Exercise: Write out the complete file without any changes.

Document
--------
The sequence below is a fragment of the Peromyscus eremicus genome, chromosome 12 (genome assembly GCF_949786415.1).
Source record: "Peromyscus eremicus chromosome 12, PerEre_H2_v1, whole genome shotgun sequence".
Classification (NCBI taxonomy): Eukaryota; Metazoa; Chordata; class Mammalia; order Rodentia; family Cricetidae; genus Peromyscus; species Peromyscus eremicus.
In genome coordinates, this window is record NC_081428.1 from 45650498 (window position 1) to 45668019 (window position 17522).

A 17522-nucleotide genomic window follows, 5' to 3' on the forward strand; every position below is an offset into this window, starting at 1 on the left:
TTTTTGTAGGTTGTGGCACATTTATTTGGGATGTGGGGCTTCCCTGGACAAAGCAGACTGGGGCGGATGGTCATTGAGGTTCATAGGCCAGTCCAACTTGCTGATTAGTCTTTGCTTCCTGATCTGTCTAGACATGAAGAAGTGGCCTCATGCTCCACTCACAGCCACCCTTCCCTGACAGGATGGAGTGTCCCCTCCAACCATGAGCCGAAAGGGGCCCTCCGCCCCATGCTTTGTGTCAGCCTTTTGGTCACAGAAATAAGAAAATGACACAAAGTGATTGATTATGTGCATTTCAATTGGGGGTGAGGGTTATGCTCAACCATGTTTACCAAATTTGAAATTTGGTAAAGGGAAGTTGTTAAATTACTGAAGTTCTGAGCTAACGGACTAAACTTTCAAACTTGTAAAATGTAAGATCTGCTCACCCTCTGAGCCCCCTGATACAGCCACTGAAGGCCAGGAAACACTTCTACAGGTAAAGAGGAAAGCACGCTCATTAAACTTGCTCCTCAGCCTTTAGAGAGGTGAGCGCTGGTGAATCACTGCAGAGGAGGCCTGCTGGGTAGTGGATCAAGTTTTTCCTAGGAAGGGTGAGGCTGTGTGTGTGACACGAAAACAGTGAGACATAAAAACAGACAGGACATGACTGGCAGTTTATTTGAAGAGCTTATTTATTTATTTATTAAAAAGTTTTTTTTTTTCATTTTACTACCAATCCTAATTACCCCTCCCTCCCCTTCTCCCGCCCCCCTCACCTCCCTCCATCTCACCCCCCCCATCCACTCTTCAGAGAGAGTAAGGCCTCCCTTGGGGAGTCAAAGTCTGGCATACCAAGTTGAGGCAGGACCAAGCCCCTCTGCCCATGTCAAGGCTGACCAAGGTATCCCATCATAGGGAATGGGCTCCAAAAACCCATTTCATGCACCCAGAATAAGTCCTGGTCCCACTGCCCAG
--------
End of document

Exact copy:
The sequence below is a fragment of the Peromyscus eremicus genome, chromosome 12 (genome assembly GCF_949786415.1).
Source record: "Peromyscus eremicus chromosome 12, PerEre_H2_v1, whole genome shotgun sequence".
Classification (NCBI taxonomy): Eukaryota; Metazoa; Chordata; class Mammalia; order Rodentia; family Cricetidae; genus Peromyscus; species Peromyscus eremicus.
In genome coordinates, this window is record NC_081428.1 from 45650498 (window position 1) to 45668019 (window position 17522).

A 17522-nucleotide genomic window follows, 5' to 3' on the forward strand; every position below is an offset into this window, starting at 1 on the left:
TTTTTGTAGGTTGTGGCACATTTATTTGGGATGTGGGGCTTCCCTGGACAAAGCAGACTGGGGCGGATGGTCATTGAGGTTCATAGGCCAGTCCAACTTGCTGATTAGTCTTTGCTTCCTGATCTGTCTAGACATGAAGAAGTGGCCTCATGCTCCACTCACAGCCACCCTTCCCTGACAGGATGGAGTGTCCCCTCCAACCATGAGCCGAAAGGGGCCCTCCGCCCCATGCTTTGTGTCAGCCTTTTGGTCACAGAAATAAGAAAATGACACAAAGTGATTGATTATGTGCATTTCAATTGGGGGTGAGGGTTATGCTCAACCATGTTTACCAAATTTGAAATTTGGTAAAGGGAAGTTGTTAAATTACTGAAGTTCTGAGCTAACGGACTAAACTTTCAAACTTGTAAAATGTAAGATCTGCTCACCCTCTGAGCCCCCTGATACAGCCACTGAAGGCCAGGAAACACTTCTACAGGTAAAGAGGAAAGCACGCTCATTAAACTTGCTCCTCAGCCTTTAGAGAGGTGAGCGCTGGTGAATCACTGCAGAGGAGGCCTGCTGGGTAGTGGATCAAGTTTTTCCTAGGAAGGGTGAGGCTGTGTGTGTGACACGAAAACAGTGAGACATAAAAACAGACAGGACATGACTGGCAGTTTATTTGAAGAGCTTATTTATTTATTTATTAAAAAGTTTTTTTTTTTCATTTTACTACCAATCCTAATTACCCCTCCCTCCCCTTCTCCCGCCCCCCTCACCTCCCTCCATCTCACCCCCCCCATCCACTCTTCAGAGAGAGTAAGGCCTCCCTTGGGGAGTCAAAGTCTGGCATACCAAGTTGAGGCAGGACCAAGCCCCTCTGCCCATGTCAAGGCTGACCAAGGTATCCCATCATAGGGAATGGGCTCCAAAAACCCATTTCATGCACCCAGAATAAGTCCTGGTCCCACTGCCCAG